which they are connected. But, beside this, The art of voltaic etching is singularly the subordinate timepieces thus regulated beautiful. A copper-plate prepared for require none of the mechanism for mainordinary etching, and all covered with wax, taining or regulating the power. They is connected with a suitable galvanic bat- consist simply of a face with its second, tery, and placed in a solution of sulphate of minute, and hour hands, and of a train of copper. A piece of copper (negative) of wheels which communicate motion from the same size as the copper-plate is then the action of the second-hand to that of the connected with the zinc. When the bat- hour-hand, in the same manner as an ordi. tery is put in action, copper is reduced nary clock train. Nor is this invention from the solution on the negative piece of confined to observatories and large estabcopper, while copper is removed from the lishments. The great horologe of St. Paul's clear lines of the etching-plate to supply might, by a suitable network of wires, or what is taken away from the solution. In even by the existing metallic pipes of the this process no nitrous fumes annoy the metropolis, be made to command and artist, and no air-bubbles interfere with regulate all the other steeple-clocks in the the precision of his work. The lines may city, and even every clock within the prebe bitten to any depth, and are much cincts of its metallic bounds. When railsharper and clearer than when they are ways and telegraphs extend from London made with an acid. The art of gilding to the remotest cities and villages, the senupon silver and brass, which we owe to M. Delarive of Geneva, is equally beautiful in gold and silver, such as vases, chandelier branches, and important. The gold is deposited in &c. by depositing the metal upon proper models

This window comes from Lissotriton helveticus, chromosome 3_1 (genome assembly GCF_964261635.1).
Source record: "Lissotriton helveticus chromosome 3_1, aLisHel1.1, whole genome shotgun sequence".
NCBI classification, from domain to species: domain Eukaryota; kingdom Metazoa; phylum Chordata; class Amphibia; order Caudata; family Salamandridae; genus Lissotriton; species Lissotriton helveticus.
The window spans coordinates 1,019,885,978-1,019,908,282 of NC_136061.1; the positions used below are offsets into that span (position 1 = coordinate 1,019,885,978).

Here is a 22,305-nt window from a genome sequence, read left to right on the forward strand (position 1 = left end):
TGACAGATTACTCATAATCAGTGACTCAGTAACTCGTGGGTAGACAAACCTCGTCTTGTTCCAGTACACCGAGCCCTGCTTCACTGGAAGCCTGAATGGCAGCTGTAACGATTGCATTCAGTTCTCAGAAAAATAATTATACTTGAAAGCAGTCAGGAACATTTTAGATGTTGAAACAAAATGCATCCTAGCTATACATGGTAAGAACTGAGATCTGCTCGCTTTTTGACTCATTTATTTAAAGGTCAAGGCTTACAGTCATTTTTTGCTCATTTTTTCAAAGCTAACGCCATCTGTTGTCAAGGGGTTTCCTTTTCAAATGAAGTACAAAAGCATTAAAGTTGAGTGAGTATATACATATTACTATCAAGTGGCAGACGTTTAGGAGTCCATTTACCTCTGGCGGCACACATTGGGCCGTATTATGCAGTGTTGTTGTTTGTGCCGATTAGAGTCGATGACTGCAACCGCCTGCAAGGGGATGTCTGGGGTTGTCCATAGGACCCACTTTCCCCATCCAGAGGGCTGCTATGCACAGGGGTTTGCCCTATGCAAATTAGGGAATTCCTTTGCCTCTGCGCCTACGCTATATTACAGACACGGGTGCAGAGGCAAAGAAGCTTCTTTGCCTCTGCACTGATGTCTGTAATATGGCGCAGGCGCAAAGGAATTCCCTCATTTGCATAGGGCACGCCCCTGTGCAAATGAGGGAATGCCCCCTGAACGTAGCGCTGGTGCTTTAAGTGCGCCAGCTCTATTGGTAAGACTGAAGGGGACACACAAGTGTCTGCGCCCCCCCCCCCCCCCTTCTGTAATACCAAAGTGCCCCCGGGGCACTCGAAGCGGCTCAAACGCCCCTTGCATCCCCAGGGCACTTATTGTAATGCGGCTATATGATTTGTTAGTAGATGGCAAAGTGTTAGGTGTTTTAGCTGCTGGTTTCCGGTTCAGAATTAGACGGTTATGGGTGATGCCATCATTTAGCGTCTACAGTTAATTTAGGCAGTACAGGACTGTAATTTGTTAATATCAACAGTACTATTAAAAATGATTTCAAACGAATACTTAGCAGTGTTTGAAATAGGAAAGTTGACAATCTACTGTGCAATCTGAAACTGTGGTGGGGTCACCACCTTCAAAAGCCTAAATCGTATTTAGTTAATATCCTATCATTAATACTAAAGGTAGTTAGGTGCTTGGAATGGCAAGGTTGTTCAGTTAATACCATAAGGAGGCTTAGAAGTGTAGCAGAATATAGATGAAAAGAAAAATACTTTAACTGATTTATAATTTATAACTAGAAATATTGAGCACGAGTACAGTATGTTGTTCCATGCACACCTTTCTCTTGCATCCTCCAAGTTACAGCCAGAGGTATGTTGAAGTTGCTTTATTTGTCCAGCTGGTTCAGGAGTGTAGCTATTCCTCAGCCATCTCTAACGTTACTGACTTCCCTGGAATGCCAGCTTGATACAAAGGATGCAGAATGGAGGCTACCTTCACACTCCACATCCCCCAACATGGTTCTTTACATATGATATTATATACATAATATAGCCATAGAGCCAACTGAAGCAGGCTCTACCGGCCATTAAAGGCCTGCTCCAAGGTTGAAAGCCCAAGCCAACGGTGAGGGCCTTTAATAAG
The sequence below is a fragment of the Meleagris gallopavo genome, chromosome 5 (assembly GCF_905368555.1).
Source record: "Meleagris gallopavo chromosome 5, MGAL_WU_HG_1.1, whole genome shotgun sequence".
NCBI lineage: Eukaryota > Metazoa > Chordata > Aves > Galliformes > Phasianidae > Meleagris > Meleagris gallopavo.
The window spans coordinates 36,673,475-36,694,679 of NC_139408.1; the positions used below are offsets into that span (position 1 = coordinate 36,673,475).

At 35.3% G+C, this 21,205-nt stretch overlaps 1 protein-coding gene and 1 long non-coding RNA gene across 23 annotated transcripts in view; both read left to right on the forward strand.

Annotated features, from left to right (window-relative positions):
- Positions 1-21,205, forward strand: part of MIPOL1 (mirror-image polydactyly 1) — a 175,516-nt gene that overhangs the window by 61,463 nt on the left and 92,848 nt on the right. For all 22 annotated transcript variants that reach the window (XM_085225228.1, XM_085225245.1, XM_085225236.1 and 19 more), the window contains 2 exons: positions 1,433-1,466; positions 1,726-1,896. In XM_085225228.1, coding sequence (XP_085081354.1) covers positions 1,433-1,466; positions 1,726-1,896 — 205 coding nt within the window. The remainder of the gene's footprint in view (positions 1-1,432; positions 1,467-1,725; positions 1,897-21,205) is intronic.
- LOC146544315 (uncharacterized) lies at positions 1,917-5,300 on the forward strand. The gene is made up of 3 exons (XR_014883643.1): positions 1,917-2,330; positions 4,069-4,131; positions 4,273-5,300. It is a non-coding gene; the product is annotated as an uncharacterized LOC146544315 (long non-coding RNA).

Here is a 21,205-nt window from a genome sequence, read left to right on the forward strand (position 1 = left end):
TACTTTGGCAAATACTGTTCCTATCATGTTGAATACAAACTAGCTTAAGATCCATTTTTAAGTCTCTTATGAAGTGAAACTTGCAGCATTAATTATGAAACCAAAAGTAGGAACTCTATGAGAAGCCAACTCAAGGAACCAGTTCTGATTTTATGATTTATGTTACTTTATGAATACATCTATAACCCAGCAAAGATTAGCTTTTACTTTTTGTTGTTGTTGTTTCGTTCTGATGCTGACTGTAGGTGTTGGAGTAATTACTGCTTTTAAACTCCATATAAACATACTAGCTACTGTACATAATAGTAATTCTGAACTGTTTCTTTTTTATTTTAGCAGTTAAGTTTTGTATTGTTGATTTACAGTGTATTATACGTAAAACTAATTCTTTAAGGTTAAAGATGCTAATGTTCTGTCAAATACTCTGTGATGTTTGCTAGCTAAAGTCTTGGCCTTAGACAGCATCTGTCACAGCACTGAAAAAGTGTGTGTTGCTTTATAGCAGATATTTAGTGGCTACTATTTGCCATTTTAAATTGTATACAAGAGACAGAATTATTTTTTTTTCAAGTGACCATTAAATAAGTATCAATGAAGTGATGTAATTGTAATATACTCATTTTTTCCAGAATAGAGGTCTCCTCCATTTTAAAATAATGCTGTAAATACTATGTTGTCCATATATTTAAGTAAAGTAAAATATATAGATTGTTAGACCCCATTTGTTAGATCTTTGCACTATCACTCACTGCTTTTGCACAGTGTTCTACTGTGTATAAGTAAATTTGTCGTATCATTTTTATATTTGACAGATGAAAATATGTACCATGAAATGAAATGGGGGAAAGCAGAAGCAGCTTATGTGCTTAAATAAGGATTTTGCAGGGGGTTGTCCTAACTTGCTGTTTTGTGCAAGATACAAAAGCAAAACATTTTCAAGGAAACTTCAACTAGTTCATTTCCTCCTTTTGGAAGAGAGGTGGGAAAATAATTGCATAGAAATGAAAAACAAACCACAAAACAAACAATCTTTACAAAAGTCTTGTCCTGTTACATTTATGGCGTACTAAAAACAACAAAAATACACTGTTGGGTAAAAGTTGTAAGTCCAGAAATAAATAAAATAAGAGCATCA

which may be afterwards removed from the silver coatings of any thickness from a weak and gold articles, by displacement, heat, or solution ; nitro-muriatic solution of it, and the delete and Mr. Edward 'Palmer has secured by patent rious effects of mercury upon the artist are another invention equally important. He obtains thus completely avoided.***

printing surfaces by drawing or painting on silver or copper, or any other conducting surface, and then,

by the electrotype, he produces copper or other me* Great progress is now making in this beautiful tallic plates with sunken surfaces from which prints art. Mr. Spencer, of Liverpool, has, in 1841, taken may be taken, or from engraved copper plates. Mr. a patent for making picture and other frames by the Palmer calls this art Electro-tinting, and he proposes deposition of copper upon suitable moulds, and sub- to employ it for printing china, pottery ware, music, sequently gilding, silvering, or platinising them. maps, and portraits. See, Newton's London Jour: Mr. Parker, of Birmingham, has, likewise, in the nai and Repertory of Arts' for April, 1842, vol. XX., same year, taken a patent for manufacturing articles / pp. 166, 171, 172.